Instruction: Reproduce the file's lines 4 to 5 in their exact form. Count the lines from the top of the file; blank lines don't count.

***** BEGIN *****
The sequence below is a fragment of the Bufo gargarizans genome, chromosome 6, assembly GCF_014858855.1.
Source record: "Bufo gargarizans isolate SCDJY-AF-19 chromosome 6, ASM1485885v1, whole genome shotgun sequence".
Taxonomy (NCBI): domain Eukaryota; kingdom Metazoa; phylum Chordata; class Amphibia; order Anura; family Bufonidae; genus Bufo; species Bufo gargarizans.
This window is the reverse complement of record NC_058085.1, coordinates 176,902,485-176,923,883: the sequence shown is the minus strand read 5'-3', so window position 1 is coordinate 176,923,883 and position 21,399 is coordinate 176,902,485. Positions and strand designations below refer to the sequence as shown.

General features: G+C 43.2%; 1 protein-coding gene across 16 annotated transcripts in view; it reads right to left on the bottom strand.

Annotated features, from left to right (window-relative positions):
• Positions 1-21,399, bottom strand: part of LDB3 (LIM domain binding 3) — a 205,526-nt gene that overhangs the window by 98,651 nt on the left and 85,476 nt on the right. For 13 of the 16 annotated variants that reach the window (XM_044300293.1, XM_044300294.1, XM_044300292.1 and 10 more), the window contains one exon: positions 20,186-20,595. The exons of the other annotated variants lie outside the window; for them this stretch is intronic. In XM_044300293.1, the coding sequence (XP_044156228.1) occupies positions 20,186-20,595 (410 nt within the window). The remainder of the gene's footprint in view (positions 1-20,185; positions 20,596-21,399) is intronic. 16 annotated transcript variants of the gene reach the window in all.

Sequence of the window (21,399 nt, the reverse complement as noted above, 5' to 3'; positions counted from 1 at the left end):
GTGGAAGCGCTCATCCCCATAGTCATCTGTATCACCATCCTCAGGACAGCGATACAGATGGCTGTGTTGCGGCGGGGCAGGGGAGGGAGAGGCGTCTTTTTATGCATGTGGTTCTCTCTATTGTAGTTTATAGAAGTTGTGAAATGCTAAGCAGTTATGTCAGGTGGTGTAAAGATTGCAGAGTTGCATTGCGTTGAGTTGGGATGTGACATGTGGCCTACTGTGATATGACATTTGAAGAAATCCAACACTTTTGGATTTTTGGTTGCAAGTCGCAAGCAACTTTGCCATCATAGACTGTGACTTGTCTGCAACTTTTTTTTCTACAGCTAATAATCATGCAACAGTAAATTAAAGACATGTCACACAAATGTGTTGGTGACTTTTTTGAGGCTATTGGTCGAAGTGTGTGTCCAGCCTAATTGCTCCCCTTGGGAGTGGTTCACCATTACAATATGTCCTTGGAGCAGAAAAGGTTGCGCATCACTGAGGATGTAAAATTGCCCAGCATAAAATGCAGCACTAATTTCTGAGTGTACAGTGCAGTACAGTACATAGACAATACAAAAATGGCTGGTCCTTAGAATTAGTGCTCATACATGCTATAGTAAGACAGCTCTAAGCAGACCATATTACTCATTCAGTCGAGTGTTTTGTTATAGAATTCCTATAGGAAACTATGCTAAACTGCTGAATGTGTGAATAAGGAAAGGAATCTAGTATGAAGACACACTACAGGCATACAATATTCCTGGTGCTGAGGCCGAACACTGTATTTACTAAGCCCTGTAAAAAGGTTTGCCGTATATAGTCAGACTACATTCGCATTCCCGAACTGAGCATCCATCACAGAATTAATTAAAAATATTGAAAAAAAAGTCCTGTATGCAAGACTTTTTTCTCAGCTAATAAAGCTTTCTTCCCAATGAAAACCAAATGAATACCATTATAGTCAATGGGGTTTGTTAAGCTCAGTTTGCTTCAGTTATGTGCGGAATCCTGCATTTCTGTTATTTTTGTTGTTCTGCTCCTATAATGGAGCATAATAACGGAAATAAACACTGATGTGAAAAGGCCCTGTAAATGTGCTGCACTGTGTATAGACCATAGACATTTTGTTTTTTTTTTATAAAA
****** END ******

This window is the reverse complement of record NC_058085.1, coordinates 176,902,485-176,923,883: the sequence shown is the minus strand read 5'-3', so window position 1 is coordinate 176,923,883 and position 21,399 is coordinate 176,902,485. Positions and strand designations below refer to the sequence as shown.

General features: G+C 43.2%; 1 protein-coding gene across 16 annotated transcripts in view; it reads right to left on the bottom strand.